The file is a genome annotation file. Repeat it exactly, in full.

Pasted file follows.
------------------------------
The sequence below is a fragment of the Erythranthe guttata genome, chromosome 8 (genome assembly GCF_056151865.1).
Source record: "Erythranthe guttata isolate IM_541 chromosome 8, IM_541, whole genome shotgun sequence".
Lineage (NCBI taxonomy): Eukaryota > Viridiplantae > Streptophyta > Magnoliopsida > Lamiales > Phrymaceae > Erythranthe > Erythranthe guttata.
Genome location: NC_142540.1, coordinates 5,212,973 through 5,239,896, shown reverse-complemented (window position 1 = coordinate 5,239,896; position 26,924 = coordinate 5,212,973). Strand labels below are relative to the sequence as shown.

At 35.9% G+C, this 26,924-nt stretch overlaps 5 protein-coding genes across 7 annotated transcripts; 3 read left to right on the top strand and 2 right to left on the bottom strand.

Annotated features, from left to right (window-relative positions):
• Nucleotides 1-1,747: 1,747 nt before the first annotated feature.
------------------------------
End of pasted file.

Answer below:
The sequence below is a fragment of the Erythranthe guttata genome, chromosome 8 (genome assembly GCF_056151865.1).
Source record: "Erythranthe guttata isolate IM_541 chromosome 8, IM_541, whole genome shotgun sequence".
Lineage (NCBI taxonomy): Eukaryota > Viridiplantae > Streptophyta > Magnoliopsida > Lamiales > Phrymaceae > Erythranthe > Erythranthe guttata.
Genome location: NC_142540.1, coordinates 5,212,973 through 5,239,896, shown reverse-complemented (window position 1 = coordinate 5,239,896; position 26,924 = coordinate 5,212,973). Strand labels below are relative to the sequence as shown.

At 35.9% G+C, this 26,924-nt stretch overlaps 5 protein-coding genes across 7 annotated transcripts; 3 read left to right on the top strand and 2 right to left on the bottom strand.

Annotated features, from left to right (window-relative positions):
• Nucleotides 1-1,747: 1,747 nt before the first annotated feature.